Randall W. Smith
Russell E. Henrichs
Appl. Res. Labs., Univ. of Texas, 10,000 Burnet Rd., Austin, TX 78713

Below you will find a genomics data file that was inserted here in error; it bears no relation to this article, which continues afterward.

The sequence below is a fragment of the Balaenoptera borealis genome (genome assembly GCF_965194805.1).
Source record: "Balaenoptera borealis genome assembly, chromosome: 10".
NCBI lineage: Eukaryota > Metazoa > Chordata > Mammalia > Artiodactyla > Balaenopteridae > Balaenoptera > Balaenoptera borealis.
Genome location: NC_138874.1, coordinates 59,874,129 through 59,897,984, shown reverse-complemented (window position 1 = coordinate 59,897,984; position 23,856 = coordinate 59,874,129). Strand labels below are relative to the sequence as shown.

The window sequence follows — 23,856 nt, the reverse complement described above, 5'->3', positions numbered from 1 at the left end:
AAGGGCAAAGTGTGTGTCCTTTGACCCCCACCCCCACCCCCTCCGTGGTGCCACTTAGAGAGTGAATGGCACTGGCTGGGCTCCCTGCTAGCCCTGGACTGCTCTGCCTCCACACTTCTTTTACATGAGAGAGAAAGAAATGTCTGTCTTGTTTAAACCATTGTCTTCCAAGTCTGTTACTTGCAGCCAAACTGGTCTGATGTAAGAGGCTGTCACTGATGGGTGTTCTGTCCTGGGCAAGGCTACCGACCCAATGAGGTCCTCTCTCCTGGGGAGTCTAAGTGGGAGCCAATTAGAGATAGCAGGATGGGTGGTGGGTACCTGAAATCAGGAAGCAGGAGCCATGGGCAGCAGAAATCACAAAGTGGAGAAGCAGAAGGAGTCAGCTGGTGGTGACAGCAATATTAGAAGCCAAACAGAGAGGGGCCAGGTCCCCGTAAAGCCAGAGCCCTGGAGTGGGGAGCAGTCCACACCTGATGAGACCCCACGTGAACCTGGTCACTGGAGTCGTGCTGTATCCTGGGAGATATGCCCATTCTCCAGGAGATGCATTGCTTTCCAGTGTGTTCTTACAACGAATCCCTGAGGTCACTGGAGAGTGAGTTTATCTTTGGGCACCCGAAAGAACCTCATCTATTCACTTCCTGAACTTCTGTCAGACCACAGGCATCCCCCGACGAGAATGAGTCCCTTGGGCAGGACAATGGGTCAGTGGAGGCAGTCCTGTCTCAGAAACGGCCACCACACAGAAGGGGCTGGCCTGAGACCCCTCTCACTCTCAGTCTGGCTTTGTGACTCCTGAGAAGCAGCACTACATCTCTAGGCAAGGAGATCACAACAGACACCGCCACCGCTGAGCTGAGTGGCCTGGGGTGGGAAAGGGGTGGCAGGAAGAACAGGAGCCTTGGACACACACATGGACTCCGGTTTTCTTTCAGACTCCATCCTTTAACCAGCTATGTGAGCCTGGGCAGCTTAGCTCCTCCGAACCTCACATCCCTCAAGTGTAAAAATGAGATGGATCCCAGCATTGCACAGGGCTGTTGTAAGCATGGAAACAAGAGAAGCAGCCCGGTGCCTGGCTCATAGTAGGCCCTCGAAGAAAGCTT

Outdoor experiments of sound propagation through atmospheric turbulence are complicated by the difficulty of making sufficient measurements to fully characterize the flow field. Therefore the authors have initiated a series of experiments in a wind tunnel. The wind tunnel provides a means of creating various inhomogeneous flow fields through which to propagate sound. These wind tunnel flows are more easily measured and characterized than the atmospheric boundary layer. The goal of the experiments is to examine in detail the propagation of sound through increasingly complex flow fields, and to understand the effect of large-scale coherent turbulent motions on sound propagation. This presentation provides an overview of the experimental setup, a discussion of scaling issues, and preliminary analysis of data from the initial experiments. Some of the lessons learned from these initial experiments also will be discussed.